Al Capone: Icon (DVD Review)20 Oct, 2014 By: Mike Clark
Every historical figure this side of Earl Butz gets termed an icon these days, but the Capone credentials on that count will likely never be in doubt — even as a sartorial icon, which is one of the points made here. Here’s a guy you have to guess didn’t look too hot in his BVDs but knew more than a little about lapels, which is the kind of plus you have to have going for you when you’ve earned the name “Scarface” in honest fashion and are halfway to attaining that Alfred Hitchcock portly look. For this and other reasons, America’s best-known hood now rates a PBS-distributed documentary that is not part of network’s esteemed “American Masters” series because, for one thing, it would be jarring if not all-out tasteless to put Capone into the same category as, say, Arthur Rubinstein. (Actually, Capone kind of was an American Master in his own way … but, well, you know …)
And … don’t think any biographical portrait in the classier PBS “Masters” collection would ever impair itself with the kind of visual anachronisms that detract from the array of knowledgeable talking heads we see here from many fields, all of who know of what they speak. In other words, this is the kind of documentary that talks about Louis Armstrong during his relatively primitive “Hot Five” era (Capone was a major force in the evolution of jazz) and then shows us a picture of the trumpeter that’s clearly form the ’50s or ’60s when you’d expect to see him breaking into a duet with Bing Crosby. It’s also one where, in a discussion predominantly about gangster movies of the early 1930s, we see a poster for 1947’s The Gangster, with Barry Sullivan, made when the postwar Monogram Pictures was trying to segue into prestige by spinning off into Allied Artists. Otherwise, this lukewarm bio makes some good points (Capone’s clotheshorse dimension is merely one of them) — though if you ever want to read a meatier full-length biography of history’s premier bootlegger, the one by Laurence Bergreen is a gripper.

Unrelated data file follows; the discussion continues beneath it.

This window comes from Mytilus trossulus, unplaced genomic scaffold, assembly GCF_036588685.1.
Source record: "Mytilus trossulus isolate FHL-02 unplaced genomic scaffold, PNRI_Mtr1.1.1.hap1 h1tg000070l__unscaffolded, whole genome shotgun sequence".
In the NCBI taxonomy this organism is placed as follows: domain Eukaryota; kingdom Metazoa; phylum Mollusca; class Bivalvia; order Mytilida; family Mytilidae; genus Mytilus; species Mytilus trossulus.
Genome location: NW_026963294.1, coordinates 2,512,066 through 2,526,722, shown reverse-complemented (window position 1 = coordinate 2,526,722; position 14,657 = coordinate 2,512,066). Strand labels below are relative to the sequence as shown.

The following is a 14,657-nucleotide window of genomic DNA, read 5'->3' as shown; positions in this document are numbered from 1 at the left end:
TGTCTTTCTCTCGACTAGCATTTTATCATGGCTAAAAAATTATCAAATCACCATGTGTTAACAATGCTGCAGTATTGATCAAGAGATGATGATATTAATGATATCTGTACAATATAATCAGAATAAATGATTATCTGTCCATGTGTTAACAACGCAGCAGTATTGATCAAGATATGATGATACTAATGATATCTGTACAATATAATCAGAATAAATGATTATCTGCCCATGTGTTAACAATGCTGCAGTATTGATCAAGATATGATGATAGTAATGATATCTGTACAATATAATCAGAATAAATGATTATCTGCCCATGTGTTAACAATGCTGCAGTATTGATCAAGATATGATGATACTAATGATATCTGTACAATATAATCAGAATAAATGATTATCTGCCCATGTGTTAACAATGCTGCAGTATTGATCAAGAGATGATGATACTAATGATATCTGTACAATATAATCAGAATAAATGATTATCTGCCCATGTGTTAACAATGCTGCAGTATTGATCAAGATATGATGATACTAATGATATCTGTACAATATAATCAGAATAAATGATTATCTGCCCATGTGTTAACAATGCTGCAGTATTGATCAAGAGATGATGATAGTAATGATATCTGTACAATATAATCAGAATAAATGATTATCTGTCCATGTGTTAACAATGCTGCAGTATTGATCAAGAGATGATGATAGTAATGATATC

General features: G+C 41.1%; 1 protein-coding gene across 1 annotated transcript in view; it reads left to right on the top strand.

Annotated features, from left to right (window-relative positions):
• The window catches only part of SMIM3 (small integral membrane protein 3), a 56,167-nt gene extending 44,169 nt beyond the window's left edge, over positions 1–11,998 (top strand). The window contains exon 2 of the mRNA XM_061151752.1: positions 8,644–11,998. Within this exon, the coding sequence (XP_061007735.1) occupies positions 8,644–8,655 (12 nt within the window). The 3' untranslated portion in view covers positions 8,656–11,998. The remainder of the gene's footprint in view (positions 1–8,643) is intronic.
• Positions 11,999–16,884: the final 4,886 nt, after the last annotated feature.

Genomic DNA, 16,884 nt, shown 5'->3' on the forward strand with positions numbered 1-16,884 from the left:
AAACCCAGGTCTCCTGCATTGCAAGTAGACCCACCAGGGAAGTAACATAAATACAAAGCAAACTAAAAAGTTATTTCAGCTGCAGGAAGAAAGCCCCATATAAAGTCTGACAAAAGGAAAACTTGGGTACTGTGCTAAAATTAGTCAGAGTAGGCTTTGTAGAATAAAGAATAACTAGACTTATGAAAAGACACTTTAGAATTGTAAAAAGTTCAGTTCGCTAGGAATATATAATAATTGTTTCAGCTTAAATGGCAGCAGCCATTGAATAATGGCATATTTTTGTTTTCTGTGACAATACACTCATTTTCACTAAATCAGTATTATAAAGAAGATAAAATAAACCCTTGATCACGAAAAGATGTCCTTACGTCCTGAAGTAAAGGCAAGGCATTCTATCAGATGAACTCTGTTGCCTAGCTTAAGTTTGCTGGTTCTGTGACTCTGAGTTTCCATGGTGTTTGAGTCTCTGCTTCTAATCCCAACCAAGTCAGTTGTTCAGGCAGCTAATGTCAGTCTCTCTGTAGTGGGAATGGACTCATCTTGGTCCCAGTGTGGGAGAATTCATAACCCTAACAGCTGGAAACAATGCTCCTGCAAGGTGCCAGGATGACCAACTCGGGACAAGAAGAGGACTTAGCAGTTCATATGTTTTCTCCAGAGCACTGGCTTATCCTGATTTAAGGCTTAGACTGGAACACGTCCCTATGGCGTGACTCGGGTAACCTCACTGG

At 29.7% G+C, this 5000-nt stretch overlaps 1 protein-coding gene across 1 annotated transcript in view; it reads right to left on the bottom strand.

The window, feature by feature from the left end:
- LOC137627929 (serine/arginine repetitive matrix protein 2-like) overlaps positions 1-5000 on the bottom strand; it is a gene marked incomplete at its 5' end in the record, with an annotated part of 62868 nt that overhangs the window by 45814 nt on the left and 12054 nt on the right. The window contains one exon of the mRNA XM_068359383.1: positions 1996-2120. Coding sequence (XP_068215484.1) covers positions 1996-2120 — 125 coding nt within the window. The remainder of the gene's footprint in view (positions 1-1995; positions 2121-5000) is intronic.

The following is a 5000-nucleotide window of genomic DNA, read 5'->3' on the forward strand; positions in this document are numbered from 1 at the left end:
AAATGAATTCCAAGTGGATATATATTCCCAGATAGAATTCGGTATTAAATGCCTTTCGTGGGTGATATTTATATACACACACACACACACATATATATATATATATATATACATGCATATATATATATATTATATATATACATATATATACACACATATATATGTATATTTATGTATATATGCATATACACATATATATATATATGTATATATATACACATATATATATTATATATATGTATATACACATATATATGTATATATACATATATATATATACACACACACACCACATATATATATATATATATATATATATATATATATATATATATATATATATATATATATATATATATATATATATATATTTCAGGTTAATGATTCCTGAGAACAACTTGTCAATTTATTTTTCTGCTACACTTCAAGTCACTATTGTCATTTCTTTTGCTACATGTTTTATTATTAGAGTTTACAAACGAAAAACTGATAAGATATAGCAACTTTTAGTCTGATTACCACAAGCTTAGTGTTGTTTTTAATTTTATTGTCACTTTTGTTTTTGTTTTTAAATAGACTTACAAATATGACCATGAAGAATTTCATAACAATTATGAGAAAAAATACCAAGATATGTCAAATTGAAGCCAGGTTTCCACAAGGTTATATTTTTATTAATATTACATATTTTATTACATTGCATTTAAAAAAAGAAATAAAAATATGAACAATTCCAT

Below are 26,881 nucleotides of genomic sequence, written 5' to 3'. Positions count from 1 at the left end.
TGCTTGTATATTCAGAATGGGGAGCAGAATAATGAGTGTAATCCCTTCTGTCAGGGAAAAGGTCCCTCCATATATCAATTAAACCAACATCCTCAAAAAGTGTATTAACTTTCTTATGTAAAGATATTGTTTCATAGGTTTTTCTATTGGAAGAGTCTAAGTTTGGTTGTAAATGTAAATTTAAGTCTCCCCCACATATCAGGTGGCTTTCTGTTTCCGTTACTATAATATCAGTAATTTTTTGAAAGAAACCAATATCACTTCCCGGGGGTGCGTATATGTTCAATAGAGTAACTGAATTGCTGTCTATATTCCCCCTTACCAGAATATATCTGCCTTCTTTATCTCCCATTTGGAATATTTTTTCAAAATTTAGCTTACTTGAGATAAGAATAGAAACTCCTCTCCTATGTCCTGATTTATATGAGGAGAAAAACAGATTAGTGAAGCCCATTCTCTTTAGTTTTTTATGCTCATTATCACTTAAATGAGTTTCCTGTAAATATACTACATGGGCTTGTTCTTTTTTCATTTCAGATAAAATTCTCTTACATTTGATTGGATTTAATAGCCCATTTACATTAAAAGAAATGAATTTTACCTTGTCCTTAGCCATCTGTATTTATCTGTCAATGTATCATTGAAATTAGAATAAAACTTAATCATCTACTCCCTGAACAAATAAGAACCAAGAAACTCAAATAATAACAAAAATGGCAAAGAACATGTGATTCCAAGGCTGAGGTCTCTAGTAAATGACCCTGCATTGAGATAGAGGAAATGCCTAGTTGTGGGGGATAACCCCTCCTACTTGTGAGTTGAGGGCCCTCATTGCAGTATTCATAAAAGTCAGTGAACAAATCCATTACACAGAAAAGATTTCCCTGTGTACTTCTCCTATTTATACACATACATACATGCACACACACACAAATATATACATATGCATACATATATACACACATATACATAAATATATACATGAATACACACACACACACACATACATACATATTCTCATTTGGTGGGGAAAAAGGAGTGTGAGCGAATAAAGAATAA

A central thesis of this documentary is that bootlegging so “made” Capone’s career that if Prohibition hadn’t existed, it’s likely that he’d never escaped the lower rungs of Chicago sociopathy, where the brother of a woman Capone had been harassing sliced up his face with a knife (wounds might have been more serious had the assailant not been drunk). Given that Prohibition led both to Capone’s professional success (for a while) and also the institution of the same Federal Income Tax (more on this later), one moral here is that it might be good advice never to listen to moralists who can see no further than the end of their blue noses because the ramifications of their actions might be protracted.
Instead, Capone saw a need for beer and booze that needed to be filled, and along the way he became a celebrity by embracing his notoriety and even wearing it on his sleeve. He would appear at Major League Baseball games, where I’m guessing he got a lot more cheers than the boo-drowned Dick Cheney did the last time he showed his face at a Nats contest in Washington. He also either did or didn’t operate a significant soup-kitchen concern for hard-pressed Chicagoans during the Depression (not much photographic evidence survives to confirm his largesse beyond one such undeniable establishment). But as one observer here notes, what would a million or two here or there matter for PR expenditures for a guy clearing a hundred million dollars a year?